What Is Liposuction?
How Does Liposuction Work?
What Are The Risks Of Liposuction?
How Much Does Liposuction Cost?
What Are Liposuction Alternatives?
- Consistently one of the most popular cosmetic surgeries
- Not for weight loss
- New forms using lasers or ultrasonic technology are available
Liposuction is the procedure used to remove excess areas of fatty tissue from specific areas of the body. It can be performed on just about any area of the body including cheeks, jowls and neck, chest and breast area, upper arms, back, waist, hips, buttocks, inner and outer thighs and knees, calves, and ankles.
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The procedure was originally performed dry, meaning the surgeon inserted the cannula and began suctioning out fat, breaking it up with sharp tips at the end of the cannula. This procedure removed more blood than fat and caused a great deal of damage to the internal structures.
Now, all liposuction is tumescent, meaning fluid is pumped into the treatment area that is a combination of pain killer, adrenaline (to constrict blood vessels and reduce blood loss) and saline solution. The amount of fluid injected varies depending on the patient, amount of fat to be removed, and the surgeon's preferred technique. Typically, a volume of liquid equal to the amount of fat to be removed is used, though some prefer 'very wet' or 'super wet' techniques in which the surgeon injects a greater amount of fluid than fat to be removed.
The cannula is inserted under the skin and first introduces the tumescent solution which helps break the fat away from the surrounding structures such as blood vessels and nerves. The fat is then aspirated, or suctioned out via the cannula. The surgeon will typically mark the areas to be treated before surgery so that he can 'map out' the area to ensure the right amount of fat is removed. Some surgeons actually weigh the amount of fat removed from each area to ensure he has worked symmetrically.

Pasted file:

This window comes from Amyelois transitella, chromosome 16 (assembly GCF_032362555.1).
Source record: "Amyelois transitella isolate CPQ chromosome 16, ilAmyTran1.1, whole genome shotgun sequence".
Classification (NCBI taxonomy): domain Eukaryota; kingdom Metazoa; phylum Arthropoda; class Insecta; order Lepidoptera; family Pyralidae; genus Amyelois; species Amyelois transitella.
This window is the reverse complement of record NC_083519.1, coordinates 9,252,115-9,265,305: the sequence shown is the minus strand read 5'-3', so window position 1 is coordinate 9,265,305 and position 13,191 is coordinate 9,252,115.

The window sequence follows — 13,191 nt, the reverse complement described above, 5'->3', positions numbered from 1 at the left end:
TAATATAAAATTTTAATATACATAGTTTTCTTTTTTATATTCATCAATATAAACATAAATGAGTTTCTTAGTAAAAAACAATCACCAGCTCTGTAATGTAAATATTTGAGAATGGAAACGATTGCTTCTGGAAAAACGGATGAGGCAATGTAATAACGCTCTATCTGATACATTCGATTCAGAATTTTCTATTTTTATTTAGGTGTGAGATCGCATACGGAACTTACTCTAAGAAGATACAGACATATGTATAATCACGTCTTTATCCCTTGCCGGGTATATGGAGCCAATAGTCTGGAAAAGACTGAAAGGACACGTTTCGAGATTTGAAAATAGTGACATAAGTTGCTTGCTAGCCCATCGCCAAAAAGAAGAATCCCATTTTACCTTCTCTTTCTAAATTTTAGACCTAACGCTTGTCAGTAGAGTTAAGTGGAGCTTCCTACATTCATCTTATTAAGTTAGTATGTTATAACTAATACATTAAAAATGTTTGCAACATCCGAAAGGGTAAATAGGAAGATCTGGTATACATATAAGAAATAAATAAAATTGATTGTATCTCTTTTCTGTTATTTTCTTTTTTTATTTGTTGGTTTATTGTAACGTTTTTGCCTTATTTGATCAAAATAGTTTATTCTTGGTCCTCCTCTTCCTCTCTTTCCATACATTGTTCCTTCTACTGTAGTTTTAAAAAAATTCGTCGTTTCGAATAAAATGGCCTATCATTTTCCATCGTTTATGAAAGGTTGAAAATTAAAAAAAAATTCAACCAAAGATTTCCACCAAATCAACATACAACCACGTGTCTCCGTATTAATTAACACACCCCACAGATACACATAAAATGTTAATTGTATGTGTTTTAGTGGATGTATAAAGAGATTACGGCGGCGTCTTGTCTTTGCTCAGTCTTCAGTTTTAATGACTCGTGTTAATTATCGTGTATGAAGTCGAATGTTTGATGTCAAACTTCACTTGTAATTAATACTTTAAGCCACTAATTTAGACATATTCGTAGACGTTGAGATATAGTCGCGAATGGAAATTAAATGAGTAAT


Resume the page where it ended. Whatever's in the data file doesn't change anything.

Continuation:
After the fat and fluid are removed, the surgeon will stitch or staple the incision. Depending on the amount of fat suctioned, the patient may go home the same day or stay at a recovery center for observation.
Liposuction is not a weight loss procedure. It is best suited for patients who are not excessively overweight and have firm healthy skin. Good candidates for liposuction also have a realistic attitude about their appearance and recognize that the procedure will not drastically change their lives. Individuals with multiple risk factors such as poor circulation or heart disease may not be able to undergo liposuction safely.
Before your surgery, you will be asked to refrain from smoking. You will not be able to use certain over-the-counter medications like aspirin due to a risk of increased bleeding. Your doctor will discuss your individual precautions with you in advance of the procedure.
After the surgery, be sure someone can take you home and stay with you for at least a night. You will not look or feel great right after this surgery, but in time the results will be evident. Some pain, swelling, bruising, or fluid retention may occur and a drainage tube may be placed under the skin to prevent excess fluid from building up. Many patients feel stiff and sore for several days following surgery and some are asked to wear an elastic compression garment to provide support. Strenuous activities may be restricted for a while, but normal life should resume within a week or two.
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The cost of liposuction depends on the size of the patient, the volume of fat to be removed, where the fat is being removed from as well as the market and location of the practice. Costs may include non-surgical fees for general anesthesia, operating room, tests, garments and supplies on top of the cost of the surgery itself. It is important to discuss with your physician in detail what you expect from the liposuction and how much the grand total will be.
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There are several liposuction alternatives, some of which include:Back to Top